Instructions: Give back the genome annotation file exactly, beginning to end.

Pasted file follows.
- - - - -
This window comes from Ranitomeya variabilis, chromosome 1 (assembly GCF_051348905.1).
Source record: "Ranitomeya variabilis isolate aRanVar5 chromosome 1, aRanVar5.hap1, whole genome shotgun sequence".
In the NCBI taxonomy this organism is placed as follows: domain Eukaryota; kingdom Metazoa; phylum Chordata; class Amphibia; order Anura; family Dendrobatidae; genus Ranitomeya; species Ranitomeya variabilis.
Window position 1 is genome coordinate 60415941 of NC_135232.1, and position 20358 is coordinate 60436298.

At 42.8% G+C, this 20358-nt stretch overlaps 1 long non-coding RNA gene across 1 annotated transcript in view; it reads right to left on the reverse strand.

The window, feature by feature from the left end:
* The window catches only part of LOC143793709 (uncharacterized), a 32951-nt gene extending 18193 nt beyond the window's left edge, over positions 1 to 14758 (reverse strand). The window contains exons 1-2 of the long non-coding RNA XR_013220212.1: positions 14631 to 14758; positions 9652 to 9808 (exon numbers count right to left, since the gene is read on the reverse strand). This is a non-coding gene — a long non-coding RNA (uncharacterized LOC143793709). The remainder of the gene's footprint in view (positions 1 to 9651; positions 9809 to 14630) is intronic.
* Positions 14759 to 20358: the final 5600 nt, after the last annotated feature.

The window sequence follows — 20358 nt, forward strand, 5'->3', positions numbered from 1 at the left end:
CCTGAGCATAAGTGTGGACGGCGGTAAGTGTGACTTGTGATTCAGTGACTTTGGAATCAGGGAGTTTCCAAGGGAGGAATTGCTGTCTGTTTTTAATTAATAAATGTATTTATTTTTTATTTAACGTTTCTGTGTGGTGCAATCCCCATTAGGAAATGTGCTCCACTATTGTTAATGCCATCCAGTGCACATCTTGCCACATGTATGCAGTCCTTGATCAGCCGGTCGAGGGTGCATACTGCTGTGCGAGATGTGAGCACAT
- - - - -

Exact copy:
This window comes from Ranitomeya variabilis, chromosome 1 (assembly GCF_051348905.1).
Source record: "Ranitomeya variabilis isolate aRanVar5 chromosome 1, aRanVar5.hap1, whole genome shotgun sequence".
In the NCBI taxonomy this organism is placed as follows: domain Eukaryota; kingdom Metazoa; phylum Chordata; class Amphibia; order Anura; family Dendrobatidae; genus Ranitomeya; species Ranitomeya variabilis.
Window position 1 is genome coordinate 60415941 of NC_135232.1, and position 20358 is coordinate 60436298.

At 42.8% G+C, this 20358-nt stretch overlaps 1 long non-coding RNA gene across 1 annotated transcript in view; it reads right to left on the reverse strand.

The window, feature by feature from the left end:
* The window catches only part of LOC143793709 (uncharacterized), a 32951-nt gene extending 18193 nt beyond the window's left edge, over positions 1 to 14758 (reverse strand). The window contains exons 1-2 of the long non-coding RNA XR_013220212.1: positions 14631 to 14758; positions 9652 to 9808 (exon numbers count right to left, since the gene is read on the reverse strand). This is a non-coding gene — a long non-coding RNA (uncharacterized LOC143793709). The remainder of the gene's footprint in view (positions 1 to 9651; positions 9809 to 14630) is intronic.
* Positions 14759 to 20358: the final 5600 nt, after the last annotated feature.

The window sequence follows — 20358 nt, forward strand, 5'->3', positions numbered from 1 at the left end:
CCTGAGCATAAGTGTGGACGGCGGTAAGTGTGACTTGTGATTCAGTGACTTTGGAATCAGGGAGTTTCCAAGGGAGGAATTGCTGTCTGTTTTTAATTAATAAATGTATTTATTTTTTATTTAACGTTTCTGTGTGGTGCAATCCCCATTAGGAAATGTGCTCCACTATTGTTAATGCCATCCAGTGCACATCTTGCCACATGTATGCAGTCCTTGATCAGCCGGTCGAGGGTGCATACTGCTGTGCGAGATGTGAGCACAT